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House GOP won’t budge, kills civil unions measure, 37 other bills

DENVER — When Tuesday began, House Republicans had a difficult choice: to allow Democrats to be the heroes for passing legislation recognizing same-sex civil unions or to play the villains themselves for killing it.

After a brief flash of drama on the House floor, Republicans decided to play the villains, calling an immediate recess as soon as Democrats attempted to bring the civil unions measure up for debate, and never going back on the floor, letting the civil unions measure die along with more than three dozen other bills.

Put simply, Speaker Frank McNulty chose the nuclear option.

“They have brought dishonor and ill repute on this House,” said Sen. Pat Steadman, who sponsored the civil unions measure, of House Republicans. “They ought to be ashamed.”

Even though a majority of state lawmakers approve of the bill, as does an even wider majority of Coloradans, House GOP leadership refused to allow the bill to come up for a vote before the full House.

“We’re at an impasse that’s not going to be resolved tonight,” McNulty, R-Highlands Ranch, told the media around 11 p.m. Tuesday night, after lawmakers had been lingering in the chamber for more than three hours as Republican leadership ran out the clock.

Boos rained down on McNulty as he left the House floor, as supporters of Senate Bill 2 chanted “shame on you” from the House gallery above.

“The House Republicans don’t want to let civil unions come up for a vote, that’s the impasse,” said Rep. Mark Ferrandino, the bill’s sponsor.

Gov. John Hickenlooper came back to the Capitol Tuesday night, attempting to broker a deal to get lawmakers back on the floor.

After sharing a whiskey with McNulty on the House lawn, Hickenlooper and staff spent 15 minutes with Ferrandino in his office.

But no deal could be reached.

As a result, 37 bills — sponsored by Democrats and Republicans alike — will die on the House calendar, failing to pass second reading in time to be given final passage on the session’s last day Wednesday.

Among them: a GOP-sponsored measure to create DUIs for driving while stoned, a $20 million dollar bill to fund water projects across the state, an autism study and a county clerk’s bill on elections.

House Republicans showed signs of obstruction early on Tuesday, as members of the House Appropriations Committee stalled for hours before hearing Senate Bill 2, which was amended twice before clearing the committee.

An hour later, Democrats were joined by two Republicans, Reps. B.J. Nickel and Don Beezley in blocking the House GOP from beginning debate on a slate of bills before they’d introduced the civil unions bill.

But once that bill was read across the desk, House Republicans went into recess immediately as soon as Democrats attempted a motion to bring that measure to the floor.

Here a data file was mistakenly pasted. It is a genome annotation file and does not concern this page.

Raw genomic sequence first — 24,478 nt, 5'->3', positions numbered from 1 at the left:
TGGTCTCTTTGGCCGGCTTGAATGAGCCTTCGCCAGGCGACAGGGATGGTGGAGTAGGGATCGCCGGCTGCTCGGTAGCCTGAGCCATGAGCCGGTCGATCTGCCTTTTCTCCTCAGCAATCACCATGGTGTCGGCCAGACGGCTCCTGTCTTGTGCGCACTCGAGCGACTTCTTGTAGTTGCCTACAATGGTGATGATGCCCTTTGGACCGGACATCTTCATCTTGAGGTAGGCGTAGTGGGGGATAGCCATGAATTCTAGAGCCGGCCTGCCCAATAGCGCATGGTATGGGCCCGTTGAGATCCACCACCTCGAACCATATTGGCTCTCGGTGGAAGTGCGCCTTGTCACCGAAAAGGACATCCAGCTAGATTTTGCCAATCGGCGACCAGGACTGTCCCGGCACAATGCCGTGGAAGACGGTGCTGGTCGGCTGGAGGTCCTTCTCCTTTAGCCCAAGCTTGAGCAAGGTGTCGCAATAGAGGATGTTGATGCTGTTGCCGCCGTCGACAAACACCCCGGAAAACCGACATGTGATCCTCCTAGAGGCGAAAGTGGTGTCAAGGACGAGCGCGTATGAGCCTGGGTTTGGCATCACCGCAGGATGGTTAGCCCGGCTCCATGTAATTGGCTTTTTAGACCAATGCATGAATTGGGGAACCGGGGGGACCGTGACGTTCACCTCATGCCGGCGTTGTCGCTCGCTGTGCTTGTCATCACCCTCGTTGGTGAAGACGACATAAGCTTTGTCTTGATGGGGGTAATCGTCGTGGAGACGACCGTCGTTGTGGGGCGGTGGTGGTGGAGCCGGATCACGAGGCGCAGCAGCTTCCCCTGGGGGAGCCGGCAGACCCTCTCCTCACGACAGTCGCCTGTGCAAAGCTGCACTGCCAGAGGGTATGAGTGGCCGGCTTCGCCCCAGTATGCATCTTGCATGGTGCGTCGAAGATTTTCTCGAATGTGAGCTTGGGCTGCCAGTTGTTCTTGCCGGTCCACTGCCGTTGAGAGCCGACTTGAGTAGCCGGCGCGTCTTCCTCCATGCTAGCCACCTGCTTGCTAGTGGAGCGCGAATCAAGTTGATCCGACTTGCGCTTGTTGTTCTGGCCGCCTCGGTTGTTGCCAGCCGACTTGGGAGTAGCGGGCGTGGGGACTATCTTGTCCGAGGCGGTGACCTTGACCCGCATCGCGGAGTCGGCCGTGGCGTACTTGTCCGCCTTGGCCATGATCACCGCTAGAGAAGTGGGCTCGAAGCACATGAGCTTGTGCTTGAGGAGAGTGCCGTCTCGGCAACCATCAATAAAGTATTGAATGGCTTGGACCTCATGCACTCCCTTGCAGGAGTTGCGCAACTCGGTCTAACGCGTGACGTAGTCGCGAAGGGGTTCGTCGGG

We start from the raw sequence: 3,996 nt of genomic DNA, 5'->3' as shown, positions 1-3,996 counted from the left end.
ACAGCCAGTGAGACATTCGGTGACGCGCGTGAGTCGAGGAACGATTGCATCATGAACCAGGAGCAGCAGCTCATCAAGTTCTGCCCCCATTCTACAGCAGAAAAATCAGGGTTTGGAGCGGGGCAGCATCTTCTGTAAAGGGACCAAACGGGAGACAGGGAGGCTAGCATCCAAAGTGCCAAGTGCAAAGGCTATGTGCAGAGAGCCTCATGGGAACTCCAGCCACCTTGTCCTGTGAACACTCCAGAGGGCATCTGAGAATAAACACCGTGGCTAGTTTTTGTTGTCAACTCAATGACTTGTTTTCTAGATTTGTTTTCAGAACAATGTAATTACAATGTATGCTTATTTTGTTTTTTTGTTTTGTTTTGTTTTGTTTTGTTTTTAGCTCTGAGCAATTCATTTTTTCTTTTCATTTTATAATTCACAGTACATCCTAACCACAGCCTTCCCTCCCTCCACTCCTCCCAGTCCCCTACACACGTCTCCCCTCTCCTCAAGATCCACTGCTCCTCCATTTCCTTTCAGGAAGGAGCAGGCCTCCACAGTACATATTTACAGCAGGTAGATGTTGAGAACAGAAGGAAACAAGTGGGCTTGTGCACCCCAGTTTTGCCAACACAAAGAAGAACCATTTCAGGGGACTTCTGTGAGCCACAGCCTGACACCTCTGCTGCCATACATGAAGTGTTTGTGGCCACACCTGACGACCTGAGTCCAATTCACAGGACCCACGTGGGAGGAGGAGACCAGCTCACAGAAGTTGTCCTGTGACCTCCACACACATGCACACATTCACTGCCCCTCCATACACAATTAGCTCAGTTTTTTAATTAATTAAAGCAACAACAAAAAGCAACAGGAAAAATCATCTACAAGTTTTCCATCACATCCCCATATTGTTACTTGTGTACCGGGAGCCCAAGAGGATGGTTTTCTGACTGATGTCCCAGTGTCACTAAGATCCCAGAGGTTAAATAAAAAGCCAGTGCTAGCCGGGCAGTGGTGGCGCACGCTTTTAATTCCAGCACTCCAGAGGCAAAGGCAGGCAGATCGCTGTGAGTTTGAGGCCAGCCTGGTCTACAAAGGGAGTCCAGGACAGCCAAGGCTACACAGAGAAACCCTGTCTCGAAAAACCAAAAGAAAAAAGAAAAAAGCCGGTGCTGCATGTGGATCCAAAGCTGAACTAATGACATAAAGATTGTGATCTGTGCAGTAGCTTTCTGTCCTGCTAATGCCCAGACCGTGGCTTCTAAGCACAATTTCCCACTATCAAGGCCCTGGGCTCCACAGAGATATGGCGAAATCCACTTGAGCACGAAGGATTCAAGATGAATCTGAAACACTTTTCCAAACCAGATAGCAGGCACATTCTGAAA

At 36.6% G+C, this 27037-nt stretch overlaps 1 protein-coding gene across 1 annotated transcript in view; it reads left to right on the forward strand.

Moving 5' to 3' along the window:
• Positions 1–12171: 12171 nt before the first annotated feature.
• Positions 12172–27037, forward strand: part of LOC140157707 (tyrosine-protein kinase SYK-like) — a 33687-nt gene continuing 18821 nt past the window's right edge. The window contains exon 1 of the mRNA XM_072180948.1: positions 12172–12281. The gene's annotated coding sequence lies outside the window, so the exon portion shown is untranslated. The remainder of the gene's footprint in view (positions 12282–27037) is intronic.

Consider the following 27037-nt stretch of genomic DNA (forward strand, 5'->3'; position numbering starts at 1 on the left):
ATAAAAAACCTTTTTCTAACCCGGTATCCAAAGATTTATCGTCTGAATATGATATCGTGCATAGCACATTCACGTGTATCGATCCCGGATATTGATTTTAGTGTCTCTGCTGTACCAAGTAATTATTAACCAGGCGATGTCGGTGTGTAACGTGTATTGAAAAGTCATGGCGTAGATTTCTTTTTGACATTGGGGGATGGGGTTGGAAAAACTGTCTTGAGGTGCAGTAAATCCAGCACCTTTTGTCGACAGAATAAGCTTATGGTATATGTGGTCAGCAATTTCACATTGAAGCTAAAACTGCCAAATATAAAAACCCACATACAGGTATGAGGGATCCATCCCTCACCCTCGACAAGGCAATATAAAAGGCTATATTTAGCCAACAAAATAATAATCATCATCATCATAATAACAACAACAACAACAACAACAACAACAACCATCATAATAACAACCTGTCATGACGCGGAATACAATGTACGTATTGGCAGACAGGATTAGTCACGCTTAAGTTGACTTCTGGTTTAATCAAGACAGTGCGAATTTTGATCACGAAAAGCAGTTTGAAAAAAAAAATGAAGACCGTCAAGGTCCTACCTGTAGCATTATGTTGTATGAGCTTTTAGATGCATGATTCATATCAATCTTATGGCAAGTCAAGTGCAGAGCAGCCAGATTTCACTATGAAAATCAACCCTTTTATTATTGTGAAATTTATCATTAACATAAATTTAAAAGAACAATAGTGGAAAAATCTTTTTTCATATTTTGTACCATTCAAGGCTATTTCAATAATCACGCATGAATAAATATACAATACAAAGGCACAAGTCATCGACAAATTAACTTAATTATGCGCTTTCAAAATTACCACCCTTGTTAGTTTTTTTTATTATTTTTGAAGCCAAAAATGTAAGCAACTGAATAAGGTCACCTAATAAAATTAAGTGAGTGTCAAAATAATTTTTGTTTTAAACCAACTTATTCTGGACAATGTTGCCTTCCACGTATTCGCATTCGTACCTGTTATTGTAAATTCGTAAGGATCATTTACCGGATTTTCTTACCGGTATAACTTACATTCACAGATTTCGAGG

Had Democrats been recognized, their motion would have passed with both Nikkel and Beezley voting in favor of opening debate on the civil union bill.

Instead, the recess lasted the rest of the night.

Even some Republicans who opposed civil unions wanted the measure brought up for a vote so votes on other bills could proceed. For one, Rep. Tom Massey, R-Poncha Springs, made a case to McNulty to break the stalemate and end the recess, to no avail.

While McNulty and GOP House leadership continued to blame Senate Democrats for not passing S.B. 2 sooner, they still had plenty of time to pass the measure through the House and instead spent hours Tuesday night filibustering, eating up time by sending members to the well to drone on about another bill regarding trans fats in schools.

“House leadership decided today that it was more important to play politics than do the people’s business,” said Brad Clark, the executive director of zone Colorado, a statewide LGBT advocacy group.

“Although a clear majority of Colorado voters support civil unions—and a clear majority of our Representatives agree with them—House leadership killed the bill, proving just how out-of-touch they are with everyday Coloradans.”

Come November, voters will decide which party to blame for what most Capitol observers consider to be a meltdown of epic proportions.

“Instead of protecting all Colorado families, House leadership pandered to the far-right fringe of their party,” Clark continued. “We will now take our fight to the election, and come November, we will win a pro-equality majority that will vote to protect all loving couples.”

Mario Nicolais, a GOP attorney and spokesman for the group Coloradans for Freedom, conservatives who support civil unions, agreed with Clark.

“Civil unions will pass,” Nicolais said. “And so will the Republican House majority.”